effect like any other so can be applied  anywhere,  and  several
              times if necessary, during the processing chain.

              The amount to change the volume is given by gain which is inter-
              preted, according to the given type,  as  follows:  if  type  is
              amplitude (or is omitted), then gain is an amplitude (i.e. volt-
              age or linear) ratio, if power, then a power  (i.e.  wattage  or
              voltage-squared) ratio, and if dB, then a power change in dB.

              When  type  is amplitude or power, a gain of 1 leaves the volume
              unchanged,  less  than  1  decreases  it,  and  greater  than  1
              increases  it; a negative gain inverts the audio signal in addi-
              tion to adjusting its volume.

              When type is dB, a gain of 0 leaves the volume  unchanged,  less
              than 0 decreases it, and greater than 0 increases it.

              See [4] for a detailed discussion on electrical (and hence audio
              signal) voltage and power ratios.

              Beware of Clipping when the increasing the volume.

              The gain and the type parameters can be concatenated if desired,
              e.g.  vol 10dB.

              An  optional  limitergain value can be specified and should be a
              value much less than 1 (e.g. 0.05 or 0.02) and is used  only  on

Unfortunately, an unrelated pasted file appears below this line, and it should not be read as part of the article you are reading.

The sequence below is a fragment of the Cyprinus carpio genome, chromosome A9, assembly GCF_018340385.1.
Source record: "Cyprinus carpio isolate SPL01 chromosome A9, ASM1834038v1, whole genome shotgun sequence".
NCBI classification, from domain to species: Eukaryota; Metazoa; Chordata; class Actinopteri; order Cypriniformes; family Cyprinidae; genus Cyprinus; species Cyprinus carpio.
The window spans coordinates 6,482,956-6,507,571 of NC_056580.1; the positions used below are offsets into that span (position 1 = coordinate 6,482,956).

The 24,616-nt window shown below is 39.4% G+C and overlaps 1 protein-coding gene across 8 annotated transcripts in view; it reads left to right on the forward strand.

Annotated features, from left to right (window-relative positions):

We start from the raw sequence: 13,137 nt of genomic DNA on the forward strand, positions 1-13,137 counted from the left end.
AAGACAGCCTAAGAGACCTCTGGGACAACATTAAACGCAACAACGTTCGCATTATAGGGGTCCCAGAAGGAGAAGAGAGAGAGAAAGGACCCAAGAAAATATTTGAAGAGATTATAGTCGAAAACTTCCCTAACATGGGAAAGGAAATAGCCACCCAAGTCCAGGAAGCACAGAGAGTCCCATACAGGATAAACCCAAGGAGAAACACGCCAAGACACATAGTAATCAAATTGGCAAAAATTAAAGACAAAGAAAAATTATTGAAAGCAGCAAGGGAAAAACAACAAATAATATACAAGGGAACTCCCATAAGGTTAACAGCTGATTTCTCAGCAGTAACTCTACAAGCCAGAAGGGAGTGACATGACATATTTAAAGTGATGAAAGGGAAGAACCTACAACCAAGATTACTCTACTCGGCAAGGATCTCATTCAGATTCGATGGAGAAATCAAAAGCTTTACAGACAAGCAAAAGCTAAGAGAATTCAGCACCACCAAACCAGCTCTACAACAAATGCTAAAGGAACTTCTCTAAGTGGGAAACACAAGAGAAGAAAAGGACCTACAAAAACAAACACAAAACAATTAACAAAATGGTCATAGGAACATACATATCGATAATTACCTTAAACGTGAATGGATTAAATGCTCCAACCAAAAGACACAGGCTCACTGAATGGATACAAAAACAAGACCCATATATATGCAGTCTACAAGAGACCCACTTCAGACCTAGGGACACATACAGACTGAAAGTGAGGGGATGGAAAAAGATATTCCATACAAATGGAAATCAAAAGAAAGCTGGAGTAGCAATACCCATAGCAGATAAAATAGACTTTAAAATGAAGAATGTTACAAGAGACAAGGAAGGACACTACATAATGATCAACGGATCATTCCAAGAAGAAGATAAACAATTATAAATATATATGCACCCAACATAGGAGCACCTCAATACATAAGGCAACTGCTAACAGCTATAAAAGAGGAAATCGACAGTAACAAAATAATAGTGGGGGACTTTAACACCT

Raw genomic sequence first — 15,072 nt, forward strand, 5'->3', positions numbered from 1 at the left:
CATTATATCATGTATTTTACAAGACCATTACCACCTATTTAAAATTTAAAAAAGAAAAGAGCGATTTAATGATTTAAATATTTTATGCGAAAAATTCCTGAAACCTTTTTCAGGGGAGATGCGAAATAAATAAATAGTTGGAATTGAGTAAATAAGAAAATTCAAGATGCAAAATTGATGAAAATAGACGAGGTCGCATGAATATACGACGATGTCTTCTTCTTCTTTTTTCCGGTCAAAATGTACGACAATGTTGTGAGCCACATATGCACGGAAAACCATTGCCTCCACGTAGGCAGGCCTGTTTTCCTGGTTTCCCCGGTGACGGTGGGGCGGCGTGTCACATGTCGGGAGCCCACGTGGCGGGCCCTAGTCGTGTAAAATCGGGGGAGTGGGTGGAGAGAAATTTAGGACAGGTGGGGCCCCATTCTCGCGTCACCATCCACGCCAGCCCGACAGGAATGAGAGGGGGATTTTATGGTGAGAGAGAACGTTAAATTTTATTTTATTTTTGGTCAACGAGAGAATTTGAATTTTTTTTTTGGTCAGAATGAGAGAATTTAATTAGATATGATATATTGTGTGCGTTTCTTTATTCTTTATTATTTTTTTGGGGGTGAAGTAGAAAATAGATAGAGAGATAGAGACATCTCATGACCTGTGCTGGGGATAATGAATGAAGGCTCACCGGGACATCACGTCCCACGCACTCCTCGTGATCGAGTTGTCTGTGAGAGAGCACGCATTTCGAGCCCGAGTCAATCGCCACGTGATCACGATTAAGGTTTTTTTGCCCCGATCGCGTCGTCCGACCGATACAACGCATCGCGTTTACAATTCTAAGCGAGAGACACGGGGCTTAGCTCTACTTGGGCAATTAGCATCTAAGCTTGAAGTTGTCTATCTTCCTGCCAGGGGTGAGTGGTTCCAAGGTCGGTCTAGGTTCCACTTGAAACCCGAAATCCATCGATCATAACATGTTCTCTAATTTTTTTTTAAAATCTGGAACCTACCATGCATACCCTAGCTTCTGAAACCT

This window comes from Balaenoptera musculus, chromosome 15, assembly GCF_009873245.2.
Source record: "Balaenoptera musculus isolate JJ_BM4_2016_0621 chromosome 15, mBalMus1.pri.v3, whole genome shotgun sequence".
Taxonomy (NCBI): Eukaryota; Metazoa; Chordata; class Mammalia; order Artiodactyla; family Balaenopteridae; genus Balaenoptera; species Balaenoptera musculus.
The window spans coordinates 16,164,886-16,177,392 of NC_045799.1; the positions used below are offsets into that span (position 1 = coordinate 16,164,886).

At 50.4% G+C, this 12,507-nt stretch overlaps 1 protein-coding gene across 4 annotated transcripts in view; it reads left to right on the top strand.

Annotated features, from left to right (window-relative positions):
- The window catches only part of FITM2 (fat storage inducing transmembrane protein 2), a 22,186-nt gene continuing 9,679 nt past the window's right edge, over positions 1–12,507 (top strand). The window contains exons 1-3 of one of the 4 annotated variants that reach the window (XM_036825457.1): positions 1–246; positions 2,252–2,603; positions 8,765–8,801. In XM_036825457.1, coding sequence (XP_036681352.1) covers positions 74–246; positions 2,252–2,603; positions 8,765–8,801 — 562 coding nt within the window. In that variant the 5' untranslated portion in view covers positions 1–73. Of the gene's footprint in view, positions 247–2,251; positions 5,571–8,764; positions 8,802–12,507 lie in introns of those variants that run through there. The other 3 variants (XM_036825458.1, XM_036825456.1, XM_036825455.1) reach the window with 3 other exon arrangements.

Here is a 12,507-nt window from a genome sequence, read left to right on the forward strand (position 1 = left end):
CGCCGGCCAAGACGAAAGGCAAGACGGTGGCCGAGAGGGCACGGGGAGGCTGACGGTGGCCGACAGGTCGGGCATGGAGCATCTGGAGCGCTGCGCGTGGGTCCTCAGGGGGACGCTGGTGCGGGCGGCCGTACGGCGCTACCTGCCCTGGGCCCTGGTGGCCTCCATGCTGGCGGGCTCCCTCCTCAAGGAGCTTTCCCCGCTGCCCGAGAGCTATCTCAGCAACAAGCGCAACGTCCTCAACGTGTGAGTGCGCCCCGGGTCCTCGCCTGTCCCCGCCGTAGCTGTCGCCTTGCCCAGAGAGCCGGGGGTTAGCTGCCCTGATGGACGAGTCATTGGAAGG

peaks  to  prevent clipping.  Not specifying this parameter will
              cause no limiter to be used.  In verbose mode, this effect  will
              display the percentage of the audio that needed to be limited.

              See  also gain for a volume-changing effect with different capa-
              bilities, and compand  for  a  dynamic-range  compression/expan-
              sion/limiting effect.

   Deprecated Effects
       The  following  effects  have  been renamed or have their functionality
       included in another effect; they continue to work in  this  version  of
       SoX but may be removed in future.

       filter [low]-[high] [window-len [beta]]
              Apply  a  sinc-windowed lowpass, highpass, or bandpass filter of
              given window length to the signal.  This effect has been  super-
              seded  by  the  sinc  effect.  Compared with `sinc', `filter' is
              slower and has fewer capabilities.